Dec 12 2012

The Fragile Web of Life

Last Thursday Rob and I took a guided tour of a swamp trail at Loxahatchee National Wildlife Refuge in southern Florida.  Since this is a habitat I hardly know at all I learned a lot from the naturalist leading the tour.  One of the things he kept stressing is how in nature everything is connected.   This made me think of a couple of my favorite quotations concerning nature.  Long ago Chief Seattle said, “Humankind has not woven the web of life. We are but one thread within it. Whatever we do to the web, we do to ourselves. All things are bound together. All things connect.”  John Muir spoke similar words when he said, “When we try to pick anything out by itself, we find it hitched to everything else in the universe.”

The naturalist leading our tour emphasized the impact flora and fauna have on one another.  He also talked about the impact of humans on the earth.  Everything we do impacts our world one way or another.  In southern Florida this is evidenced in what has happened to the Everglades.  Development and a number of poor decisions over the decades have greatly threatened the survival of this unique habitat.  This is tragic for a number of reasons.  One reason, just alluded to, is that the Everglades are unique.  Marjory Stoneman Douglas, who fought valiantly to protect this region, noted that “There are no other Everglades in the world.”  If what exists in southern Florida disappears this will be the end of a beautiful and special ecosystem.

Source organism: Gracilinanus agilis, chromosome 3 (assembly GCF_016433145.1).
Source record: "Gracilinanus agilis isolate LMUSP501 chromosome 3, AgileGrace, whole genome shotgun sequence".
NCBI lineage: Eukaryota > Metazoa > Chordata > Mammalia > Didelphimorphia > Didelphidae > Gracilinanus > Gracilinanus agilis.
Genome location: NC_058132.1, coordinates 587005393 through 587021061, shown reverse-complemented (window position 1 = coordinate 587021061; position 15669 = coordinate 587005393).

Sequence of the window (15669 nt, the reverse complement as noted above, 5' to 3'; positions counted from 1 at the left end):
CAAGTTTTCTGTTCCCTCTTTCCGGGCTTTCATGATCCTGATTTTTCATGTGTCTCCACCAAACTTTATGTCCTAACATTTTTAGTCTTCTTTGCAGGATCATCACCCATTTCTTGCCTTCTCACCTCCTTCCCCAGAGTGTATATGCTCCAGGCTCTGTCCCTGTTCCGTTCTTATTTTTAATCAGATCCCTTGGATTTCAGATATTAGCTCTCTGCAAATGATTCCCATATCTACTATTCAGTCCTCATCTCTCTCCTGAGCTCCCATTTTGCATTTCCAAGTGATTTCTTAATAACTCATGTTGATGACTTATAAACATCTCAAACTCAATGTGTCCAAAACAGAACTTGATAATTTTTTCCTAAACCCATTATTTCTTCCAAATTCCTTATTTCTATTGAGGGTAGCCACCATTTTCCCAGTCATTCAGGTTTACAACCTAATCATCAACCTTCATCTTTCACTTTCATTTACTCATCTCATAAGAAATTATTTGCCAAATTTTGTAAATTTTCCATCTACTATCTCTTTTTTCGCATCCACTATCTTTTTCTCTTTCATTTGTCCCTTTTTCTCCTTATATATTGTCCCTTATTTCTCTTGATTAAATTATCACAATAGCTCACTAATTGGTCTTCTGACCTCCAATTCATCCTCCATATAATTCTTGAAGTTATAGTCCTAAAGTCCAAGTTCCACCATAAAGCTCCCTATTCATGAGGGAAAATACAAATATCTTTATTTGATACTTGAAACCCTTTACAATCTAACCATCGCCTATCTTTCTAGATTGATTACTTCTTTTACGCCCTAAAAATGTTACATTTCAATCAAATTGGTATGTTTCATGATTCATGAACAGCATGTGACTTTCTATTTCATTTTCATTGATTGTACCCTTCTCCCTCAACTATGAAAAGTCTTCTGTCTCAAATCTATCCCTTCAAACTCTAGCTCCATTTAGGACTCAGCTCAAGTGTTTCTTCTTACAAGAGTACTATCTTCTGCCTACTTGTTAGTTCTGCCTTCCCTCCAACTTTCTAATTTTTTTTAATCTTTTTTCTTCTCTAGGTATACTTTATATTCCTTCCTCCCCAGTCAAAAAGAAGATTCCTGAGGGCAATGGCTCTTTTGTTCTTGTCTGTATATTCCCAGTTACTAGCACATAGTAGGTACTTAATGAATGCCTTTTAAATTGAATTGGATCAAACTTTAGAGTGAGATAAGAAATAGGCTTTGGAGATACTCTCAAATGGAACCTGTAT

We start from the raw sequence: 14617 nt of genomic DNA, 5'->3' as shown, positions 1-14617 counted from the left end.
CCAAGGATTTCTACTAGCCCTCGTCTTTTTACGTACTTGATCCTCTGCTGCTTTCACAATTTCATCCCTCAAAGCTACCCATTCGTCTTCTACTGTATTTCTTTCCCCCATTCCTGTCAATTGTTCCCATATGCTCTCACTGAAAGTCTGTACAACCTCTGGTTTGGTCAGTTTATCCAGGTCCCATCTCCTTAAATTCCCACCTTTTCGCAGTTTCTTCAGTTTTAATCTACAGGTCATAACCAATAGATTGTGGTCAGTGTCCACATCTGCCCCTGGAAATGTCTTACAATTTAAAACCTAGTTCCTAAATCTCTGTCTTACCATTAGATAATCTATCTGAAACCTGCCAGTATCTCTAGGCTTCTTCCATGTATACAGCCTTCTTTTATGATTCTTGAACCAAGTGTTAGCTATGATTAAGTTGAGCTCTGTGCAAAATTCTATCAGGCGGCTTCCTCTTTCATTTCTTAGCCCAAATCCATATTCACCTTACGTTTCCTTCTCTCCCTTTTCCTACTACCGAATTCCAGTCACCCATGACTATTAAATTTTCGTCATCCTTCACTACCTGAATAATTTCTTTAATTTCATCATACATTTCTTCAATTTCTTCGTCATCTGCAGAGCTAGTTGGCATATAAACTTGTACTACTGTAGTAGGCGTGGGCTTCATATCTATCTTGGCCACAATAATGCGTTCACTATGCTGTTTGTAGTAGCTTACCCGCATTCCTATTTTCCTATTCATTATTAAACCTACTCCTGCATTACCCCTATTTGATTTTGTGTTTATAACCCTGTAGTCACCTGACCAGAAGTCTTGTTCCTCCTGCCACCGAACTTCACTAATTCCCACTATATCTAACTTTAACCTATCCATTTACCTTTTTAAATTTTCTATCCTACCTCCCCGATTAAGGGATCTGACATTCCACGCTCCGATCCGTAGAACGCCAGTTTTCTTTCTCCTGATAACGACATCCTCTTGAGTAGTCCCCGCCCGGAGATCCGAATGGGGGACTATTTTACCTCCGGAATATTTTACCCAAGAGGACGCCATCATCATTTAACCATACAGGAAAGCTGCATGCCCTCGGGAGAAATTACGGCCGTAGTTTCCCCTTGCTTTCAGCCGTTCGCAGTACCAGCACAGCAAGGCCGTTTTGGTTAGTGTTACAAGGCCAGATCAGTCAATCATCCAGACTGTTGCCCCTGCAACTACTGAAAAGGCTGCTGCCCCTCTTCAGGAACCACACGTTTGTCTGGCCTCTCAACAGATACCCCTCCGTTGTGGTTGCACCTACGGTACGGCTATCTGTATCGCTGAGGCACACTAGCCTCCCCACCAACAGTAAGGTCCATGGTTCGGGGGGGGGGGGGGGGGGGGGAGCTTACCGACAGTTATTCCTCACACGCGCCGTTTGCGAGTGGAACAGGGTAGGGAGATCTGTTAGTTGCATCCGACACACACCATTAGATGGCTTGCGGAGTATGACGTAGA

Another reason the loss of the Everglades would be tragic is the wondrous diversity of life that exists there.  The Everglades serve as the home for countless birds, reptiles, amphibians and mammals.  It also serves as host to magnificent flowers, ferns and trees.  Humans have severely altered the flow of water that has sustained the Everglades for eons.  Much habitat has already been lost and more is threatened.  This will affect every living creature and thing in the region.

Still yet another reason the loss of the Everglades would be tragic is spiritual in nature.  This portion of North America, like the rest of the planet, is God’s Creation.  As I have noted numerous times on this blog, God makes Himself known through His Creation.  If we lose unique habitats like the Everglades we actually lose opportunities or means of learning about God that we will not find anywhere else.

I am an environmentalist not just because I care about the well-being of the planet and its inhabitants.  I am an environmentalist because I am a Christian who understands that God cares for this planet and uses His Creation to teach us about Himself.  If we do not protect what God has made it will be like removing books from the Bible and never being able to read them again.

In the web of life humans are affected by the rest of the natural world.  We must never forget that everything we do, likewise, affects everything else—even God’s ability to make Himself known to us.  If that isn’t incentive enough to take Creation Care seriously, I don’t know what is.

–Chuck